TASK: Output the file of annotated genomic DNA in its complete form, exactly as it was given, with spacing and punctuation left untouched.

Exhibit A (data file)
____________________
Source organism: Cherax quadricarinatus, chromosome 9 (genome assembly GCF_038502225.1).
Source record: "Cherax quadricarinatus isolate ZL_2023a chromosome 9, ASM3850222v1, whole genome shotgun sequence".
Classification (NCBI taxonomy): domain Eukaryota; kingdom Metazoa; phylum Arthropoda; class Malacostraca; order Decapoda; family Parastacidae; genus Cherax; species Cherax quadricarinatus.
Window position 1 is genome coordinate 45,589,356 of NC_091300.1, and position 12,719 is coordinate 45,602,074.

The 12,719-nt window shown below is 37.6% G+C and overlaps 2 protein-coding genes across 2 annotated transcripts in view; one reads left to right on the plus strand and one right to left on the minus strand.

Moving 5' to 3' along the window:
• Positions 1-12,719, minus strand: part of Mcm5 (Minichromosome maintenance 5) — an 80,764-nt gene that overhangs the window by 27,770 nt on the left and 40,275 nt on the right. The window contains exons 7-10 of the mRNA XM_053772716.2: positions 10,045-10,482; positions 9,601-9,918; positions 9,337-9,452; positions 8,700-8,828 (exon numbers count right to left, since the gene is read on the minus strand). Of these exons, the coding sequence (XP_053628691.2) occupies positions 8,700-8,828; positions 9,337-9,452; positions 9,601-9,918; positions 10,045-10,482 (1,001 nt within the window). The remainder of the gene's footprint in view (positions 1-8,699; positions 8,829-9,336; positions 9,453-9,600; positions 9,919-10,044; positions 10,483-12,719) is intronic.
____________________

Source organism: Cherax quadricarinatus, chromosome 9 (genome assembly GCF_038502225.1).
Source record: "Cherax quadricarinatus isolate ZL_2023a chromosome 9, ASM3850222v1, whole genome shotgun sequence".
Classification (NCBI taxonomy): domain Eukaryota; kingdom Metazoa; phylum Arthropoda; class Malacostraca; order Decapoda; family Parastacidae; genus Cherax; species Cherax quadricarinatus.
Window position 1 is genome coordinate 45,589,356 of NC_091300.1, and position 12,719 is coordinate 45,602,074.

The 12,719-nt window shown below is 37.6% G+C and overlaps 2 protein-coding genes across 2 annotated transcripts in view; one reads left to right on the plus strand and one right to left on the minus strand.

Moving 5' to 3' along the window:
• Positions 1-12,719, minus strand: part of Mcm5 (Minichromosome maintenance 5) — an 80,764-nt gene that overhangs the window by 27,770 nt on the left and 40,275 nt on the right. The window contains exons 7-10 of the mRNA XM_053772716.2: positions 10,045-10,482; positions 9,601-9,918; positions 9,337-9,452; positions 8,700-8,828 (exon numbers count right to left, since the gene is read on the minus strand). Of these exons, the coding sequence (XP_053628691.2) occupies positions 8,700-8,828; positions 9,337-9,452; positions 9,601-9,918; positions 10,045-10,482 (1,001 nt within the window). The remainder of the gene's footprint in view (positions 1-8,699; positions 8,829-9,336; positions 9,453-9,600; positions 9,919-10,044; positions 10,483-12,719) is intronic.